Born Joseph Yule Jr. in New York City to vaudevillian parents, he was literally born into "the business." At the time of his birth, to a Scottish immigrant father, and an American mother of English ancestry, his parents were literally appearing in a Brooklyn production of A Gaiety Girl. So basically he was a child actor, even an infant actor, as his first stage appearance came at the age of 17 months of age (one account puts him at 15 months). During his acting career, he acted and on and in vaudeville, the Stage--including Broadway, radio, films and television. He appeared in over 300 films. He is listed in the Guinness Book Of World Records as having the longest movie career at 86 years of any other actor (male or female); if one were inclined to add his earliest work on, he might have the longest acting career in history. As to how he came to the name "Mickey Rooney" from Joe Yule Jr. actually applies to the subject of this blog--the silents. Obviously, being born in 1920 means that he was a seriously young child actor in that decade. After his parents separated, his mother moved him to Hollywood (after moving from New York to Kansas City where she had relocated during a vaudeville slump, with husband traveling for work). She took him to an audition call from Fox Fontaine for a dark haired child actor (according to legend she couldn't afford to have his hair dyed, so she rubbed his hair down with burnt cork), he got the part and his first role came in 1926 as Mickey McBan, a barely disguised version of the character he came to play formed from a strip cartoon (in that he is credited with same name as the character McBan). This led to a contract for a series of short films based on the actual character named "Mickey McGuire," the cartoon character that Fox was, well, ripping off to begin with the McBan credit. Because of this, Fox convinced his mother to have his name legally changed to the character's name, in a disgustingly slimy move on their part to get around paying royalties to the cartoon strip writers--his mother changed her last name to McGuire as well. There was a very nasty law suit filed against the studio that they lost, which, I guess meant he was legally returned to his birth name (not at all sure about this, it's vague and the ligation was messy). Well, there comes the "Mickey" part--and these are the movies that will be featured below in this post. As to the "Rooney" part, that came when there was a series interruption of Mickey McGuire shorts which came in 1932 and his mother wanted to take him out on a touring vaudevillian Show, she wanted to bill him as "McGuire," and Fox was compelled to sue her to keep her from doing that because it was part of the legal settlement that he not be allowed to use the name in any way whatsoever. So she suggested Looney, since he was known as a comedic actor, but the kid had enough sense to suggest "Rooney" instead, reminding his mother about lawsuits--it would have been a copyright infringement on Warner's Looney Tunes. Hence Mickey Rooney was born when he was 12 years of age. Fatherless, a number early Hollywood big shots took on fatherly like roles as he appeared in films with them, people like Wallace Beery and Lionel Barrymore, but it was Louie B. Mayer that became the most important man in his younger life. From there on, he had one hell of a reputation, if one is inclined to delve, you don't have to go too deep to find some truly dark stuff! He was well known to have a terrible gambling problem and was married 8 times--none of them successful (he was separated from his last wife at the time of his death), but that's about as far I will go here, especially given that it's his child work in the 20's that this blog is concerned with. On the other hand, it has to be pointed out that he worked right up to his death, not something often seen with actors in very advanced years. Clearly he truly loved the entertainment business--he came in the world an actor and he left it the same way. He died on the 6th of April 2014 at the staggering age of 93. Vanity Fare called him "the original Hollywood train wreck." Like so many other famous people in Hollywood, he is buried in the Hollywood Forever Cemetery.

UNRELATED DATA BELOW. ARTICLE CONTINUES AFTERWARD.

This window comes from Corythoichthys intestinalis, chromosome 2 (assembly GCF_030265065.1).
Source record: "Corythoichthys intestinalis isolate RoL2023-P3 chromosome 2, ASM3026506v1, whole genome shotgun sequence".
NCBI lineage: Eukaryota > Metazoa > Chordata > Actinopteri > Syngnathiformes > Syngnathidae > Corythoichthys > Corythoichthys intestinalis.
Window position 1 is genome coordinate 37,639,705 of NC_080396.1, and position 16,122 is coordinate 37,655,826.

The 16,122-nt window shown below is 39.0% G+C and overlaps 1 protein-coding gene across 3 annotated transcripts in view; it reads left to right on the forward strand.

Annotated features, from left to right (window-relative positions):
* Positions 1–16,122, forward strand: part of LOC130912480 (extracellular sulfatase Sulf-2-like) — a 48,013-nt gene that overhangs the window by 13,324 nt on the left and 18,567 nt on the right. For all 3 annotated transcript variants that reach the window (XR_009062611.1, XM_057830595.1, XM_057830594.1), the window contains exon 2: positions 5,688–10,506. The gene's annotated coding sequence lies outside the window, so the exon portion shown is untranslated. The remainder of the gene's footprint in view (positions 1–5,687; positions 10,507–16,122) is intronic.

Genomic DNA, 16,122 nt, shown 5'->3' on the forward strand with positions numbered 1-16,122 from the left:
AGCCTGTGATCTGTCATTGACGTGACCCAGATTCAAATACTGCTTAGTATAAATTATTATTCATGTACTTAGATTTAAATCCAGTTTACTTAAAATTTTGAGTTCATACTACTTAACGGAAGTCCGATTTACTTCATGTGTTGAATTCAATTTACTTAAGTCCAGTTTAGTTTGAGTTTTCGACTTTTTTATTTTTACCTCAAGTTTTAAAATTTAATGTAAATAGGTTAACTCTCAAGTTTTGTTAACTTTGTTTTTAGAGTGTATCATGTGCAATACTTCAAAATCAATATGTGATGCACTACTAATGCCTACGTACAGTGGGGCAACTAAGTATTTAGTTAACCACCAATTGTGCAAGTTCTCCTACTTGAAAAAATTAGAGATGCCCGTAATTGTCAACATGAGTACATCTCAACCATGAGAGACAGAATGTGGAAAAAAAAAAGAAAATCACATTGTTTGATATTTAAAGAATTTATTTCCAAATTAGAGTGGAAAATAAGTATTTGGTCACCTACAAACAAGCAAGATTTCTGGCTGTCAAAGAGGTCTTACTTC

The 1920's Mickey McGuire Shorts:
Not To Be Trusted (1926) (credited to Mickey McBan)
Mickey's Brown Derby (1929) (partial silent)
Mickey's Surprise (1929) (full mono)
Mickey's Mix-Up (1929) (full mono)
Mickey's Big Moment (1929) (full mono)
Mickey's Strategy (1929) (full mono)